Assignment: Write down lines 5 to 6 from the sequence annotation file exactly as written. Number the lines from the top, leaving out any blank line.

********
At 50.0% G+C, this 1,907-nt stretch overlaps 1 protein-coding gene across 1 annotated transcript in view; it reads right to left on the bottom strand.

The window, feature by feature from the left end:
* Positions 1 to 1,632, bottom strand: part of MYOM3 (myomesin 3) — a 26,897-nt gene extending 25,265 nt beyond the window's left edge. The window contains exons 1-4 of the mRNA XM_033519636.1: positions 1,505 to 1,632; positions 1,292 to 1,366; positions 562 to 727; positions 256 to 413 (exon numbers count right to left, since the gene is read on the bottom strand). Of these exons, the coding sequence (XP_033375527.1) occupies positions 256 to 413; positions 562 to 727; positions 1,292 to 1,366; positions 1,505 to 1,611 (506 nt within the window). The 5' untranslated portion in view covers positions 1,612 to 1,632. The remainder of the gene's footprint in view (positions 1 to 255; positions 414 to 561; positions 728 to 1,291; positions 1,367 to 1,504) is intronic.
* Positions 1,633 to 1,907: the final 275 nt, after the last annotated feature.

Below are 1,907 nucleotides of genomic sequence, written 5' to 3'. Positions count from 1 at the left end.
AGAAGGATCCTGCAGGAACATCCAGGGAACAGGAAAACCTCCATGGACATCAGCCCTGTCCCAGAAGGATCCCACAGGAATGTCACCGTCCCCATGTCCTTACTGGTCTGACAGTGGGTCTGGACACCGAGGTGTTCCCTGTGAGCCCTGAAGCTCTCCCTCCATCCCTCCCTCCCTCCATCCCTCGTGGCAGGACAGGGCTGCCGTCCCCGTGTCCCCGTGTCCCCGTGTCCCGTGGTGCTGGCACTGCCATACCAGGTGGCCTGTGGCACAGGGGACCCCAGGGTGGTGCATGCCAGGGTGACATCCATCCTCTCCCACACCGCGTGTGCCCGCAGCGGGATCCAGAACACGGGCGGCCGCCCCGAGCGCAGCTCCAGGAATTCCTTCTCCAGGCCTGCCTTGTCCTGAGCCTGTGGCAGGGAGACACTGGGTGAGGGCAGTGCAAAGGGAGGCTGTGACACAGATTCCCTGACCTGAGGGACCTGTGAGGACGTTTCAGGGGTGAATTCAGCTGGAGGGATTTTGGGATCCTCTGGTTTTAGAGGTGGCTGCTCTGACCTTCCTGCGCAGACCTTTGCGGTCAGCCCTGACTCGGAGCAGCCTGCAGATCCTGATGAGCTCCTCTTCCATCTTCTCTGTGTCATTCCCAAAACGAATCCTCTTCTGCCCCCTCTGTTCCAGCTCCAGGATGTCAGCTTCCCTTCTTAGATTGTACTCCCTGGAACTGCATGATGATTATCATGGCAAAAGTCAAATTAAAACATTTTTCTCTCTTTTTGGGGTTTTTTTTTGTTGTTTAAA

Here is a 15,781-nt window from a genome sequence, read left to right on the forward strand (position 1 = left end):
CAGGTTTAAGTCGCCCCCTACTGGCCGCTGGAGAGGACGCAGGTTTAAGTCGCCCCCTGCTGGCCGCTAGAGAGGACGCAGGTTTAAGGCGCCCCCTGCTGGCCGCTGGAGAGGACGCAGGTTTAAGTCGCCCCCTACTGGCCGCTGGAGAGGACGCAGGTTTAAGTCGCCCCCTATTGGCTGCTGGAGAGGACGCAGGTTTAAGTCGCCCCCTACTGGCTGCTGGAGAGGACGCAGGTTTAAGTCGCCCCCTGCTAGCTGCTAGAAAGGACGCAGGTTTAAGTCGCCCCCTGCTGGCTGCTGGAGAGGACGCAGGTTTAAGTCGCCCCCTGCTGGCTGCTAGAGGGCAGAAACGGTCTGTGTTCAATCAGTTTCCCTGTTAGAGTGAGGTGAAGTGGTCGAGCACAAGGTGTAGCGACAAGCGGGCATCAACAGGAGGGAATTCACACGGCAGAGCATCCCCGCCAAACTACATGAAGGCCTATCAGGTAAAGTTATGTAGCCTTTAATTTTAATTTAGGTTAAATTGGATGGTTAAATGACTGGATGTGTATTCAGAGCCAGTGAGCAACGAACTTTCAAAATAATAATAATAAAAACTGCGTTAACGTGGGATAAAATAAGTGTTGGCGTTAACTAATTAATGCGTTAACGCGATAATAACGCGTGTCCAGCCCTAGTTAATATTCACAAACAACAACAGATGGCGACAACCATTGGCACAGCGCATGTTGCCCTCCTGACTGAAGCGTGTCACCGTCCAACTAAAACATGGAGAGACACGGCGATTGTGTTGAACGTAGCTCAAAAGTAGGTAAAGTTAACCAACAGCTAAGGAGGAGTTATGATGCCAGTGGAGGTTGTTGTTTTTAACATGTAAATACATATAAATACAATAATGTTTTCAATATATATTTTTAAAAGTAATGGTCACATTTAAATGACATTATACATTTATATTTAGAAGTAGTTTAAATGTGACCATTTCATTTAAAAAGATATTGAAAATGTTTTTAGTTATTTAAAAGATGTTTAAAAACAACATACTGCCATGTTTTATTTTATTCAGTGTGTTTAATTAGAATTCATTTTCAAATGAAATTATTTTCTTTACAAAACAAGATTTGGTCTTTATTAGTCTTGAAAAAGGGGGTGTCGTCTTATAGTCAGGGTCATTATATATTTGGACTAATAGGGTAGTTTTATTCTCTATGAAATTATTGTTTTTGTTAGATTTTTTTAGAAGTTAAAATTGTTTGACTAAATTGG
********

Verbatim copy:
Below are 1,907 nucleotides of genomic sequence, written 5' to 3'. Positions count from 1 at the left end.
AGAAGGATCCTGCAGGAACATCCAGGGAACAGGAAAACCTCCATGGACATCAGCCCTGTCCCAGAAGGATCCCACAGGAATGTCACCGTCCCCATGTCCTTACTGGTCTGACAGTGGGTCTGGACACCGAGGTGTTCCCTGTGAGCCCTGAAGCTCTCCCTCCATCCCTCCCTCCCTCCATCCCTCGTGGCAGGACAGGGCTGCCGTCCCCGTGTCCCCGTGTCCCCGTGTCCCGTGGTGCTGGCACTGCCATACCAGGTGGCCTGTGGCACAGGGGACCCCAGGGTGGTGCATGCCAGGGTGACATCCATCCTCTCCCACACCGCGTGTGCCCGCAGCGGGATCCAGAACACGGGCGGCCGCCCCGAGCGCAGCTCCAGGAATTCCTTCTCCAGGCCTGCCTTGTCCTGAGCCTGTGGCAGGGAGACACTGGGTGAGGGCAGTGCAAAGGGAGGCTGTGACACAGATTCCCTGACCTGAGGGACCTGTGAGGACGTTTCAGGGGTGAATTCAGCTGGAGGGATTTTGGGATCCTCTGGTTTTAGAGGTGGCTGCTCTGACCTTCCTGCGCAGACCTTTGCGGTCAGCCCTGACTCGGAGCAGCCTGCAGATCCTGATGAGCTCCTCTTCCATCTTCTCTGTGTCATTCCCAAAACGAATCCTCTTCTGCCCCCTCTGTTCCAGCTCCAGGATGTCAGCTTCCCTTCTTAGATTGTACTCCCTGGAACTGCATGATGATTATCATGGCAAAAGTCAAATTAAAACATTTTTCTCTCTTTTTGGGGTTTTTTTTTGTTGTTTAAA